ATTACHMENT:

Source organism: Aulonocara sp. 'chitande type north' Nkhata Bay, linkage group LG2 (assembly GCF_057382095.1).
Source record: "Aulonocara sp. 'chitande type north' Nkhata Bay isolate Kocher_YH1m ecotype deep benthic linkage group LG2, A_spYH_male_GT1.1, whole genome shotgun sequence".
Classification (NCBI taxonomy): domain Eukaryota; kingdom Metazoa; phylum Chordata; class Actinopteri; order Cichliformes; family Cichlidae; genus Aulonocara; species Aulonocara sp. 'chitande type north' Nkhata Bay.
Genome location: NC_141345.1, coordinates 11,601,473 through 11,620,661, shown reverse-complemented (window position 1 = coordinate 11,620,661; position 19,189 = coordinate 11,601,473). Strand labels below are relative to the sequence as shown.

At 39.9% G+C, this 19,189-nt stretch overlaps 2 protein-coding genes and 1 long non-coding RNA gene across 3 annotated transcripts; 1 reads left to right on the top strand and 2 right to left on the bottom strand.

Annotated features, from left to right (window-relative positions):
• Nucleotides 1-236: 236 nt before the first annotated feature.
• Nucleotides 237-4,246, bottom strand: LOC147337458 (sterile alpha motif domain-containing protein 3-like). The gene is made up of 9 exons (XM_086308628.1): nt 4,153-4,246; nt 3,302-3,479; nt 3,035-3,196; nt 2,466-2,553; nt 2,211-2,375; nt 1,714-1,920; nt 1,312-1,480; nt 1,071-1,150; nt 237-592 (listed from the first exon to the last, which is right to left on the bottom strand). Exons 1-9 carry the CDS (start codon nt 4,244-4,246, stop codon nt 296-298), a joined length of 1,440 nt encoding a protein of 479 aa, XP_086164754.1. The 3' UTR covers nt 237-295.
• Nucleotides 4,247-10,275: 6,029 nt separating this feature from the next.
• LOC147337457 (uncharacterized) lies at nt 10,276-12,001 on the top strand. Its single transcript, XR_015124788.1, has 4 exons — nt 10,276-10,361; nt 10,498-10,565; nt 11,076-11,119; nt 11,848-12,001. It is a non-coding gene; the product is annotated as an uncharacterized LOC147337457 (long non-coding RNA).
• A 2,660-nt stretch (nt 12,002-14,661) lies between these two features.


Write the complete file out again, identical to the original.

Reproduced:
Source organism: Aulonocara sp. 'chitande type north' Nkhata Bay, linkage group LG2 (assembly GCF_057382095.1).
Source record: "Aulonocara sp. 'chitande type north' Nkhata Bay isolate Kocher_YH1m ecotype deep benthic linkage group LG2, A_spYH_male_GT1.1, whole genome shotgun sequence".
Classification (NCBI taxonomy): domain Eukaryota; kingdom Metazoa; phylum Chordata; class Actinopteri; order Cichliformes; family Cichlidae; genus Aulonocara; species Aulonocara sp. 'chitande type north' Nkhata Bay.
Genome location: NC_141345.1, coordinates 11,601,473 through 11,620,661, shown reverse-complemented (window position 1 = coordinate 11,620,661; position 19,189 = coordinate 11,601,473). Strand labels below are relative to the sequence as shown.

At 39.9% G+C, this 19,189-nt stretch overlaps 2 protein-coding genes and 1 long non-coding RNA gene across 3 annotated transcripts; 1 reads left to right on the top strand and 2 right to left on the bottom strand.

Annotated features, from left to right (window-relative positions):
• Nucleotides 1-236: 236 nt before the first annotated feature.
• Nucleotides 237-4,246, bottom strand: LOC147337458 (sterile alpha motif domain-containing protein 3-like). The gene is made up of 9 exons (XM_086308628.1): nt 4,153-4,246; nt 3,302-3,479; nt 3,035-3,196; nt 2,466-2,553; nt 2,211-2,375; nt 1,714-1,920; nt 1,312-1,480; nt 1,071-1,150; nt 237-592 (listed from the first exon to the last, which is right to left on the bottom strand). Exons 1-9 carry the CDS (start codon nt 4,244-4,246, stop codon nt 296-298), a joined length of 1,440 nt encoding a protein of 479 aa, XP_086164754.1. The 3' UTR covers nt 237-295.
• Nucleotides 4,247-10,275: 6,029 nt separating this feature from the next.
• LOC147337457 (uncharacterized) lies at nt 10,276-12,001 on the top strand. Its single transcript, XR_015124788.1, has 4 exons — nt 10,276-10,361; nt 10,498-10,565; nt 11,076-11,119; nt 11,848-12,001. It is a non-coding gene; the product is annotated as an uncharacterized LOC147337457 (long non-coding RNA).
• A 2,660-nt stretch (nt 12,002-14,661) lies between these two features.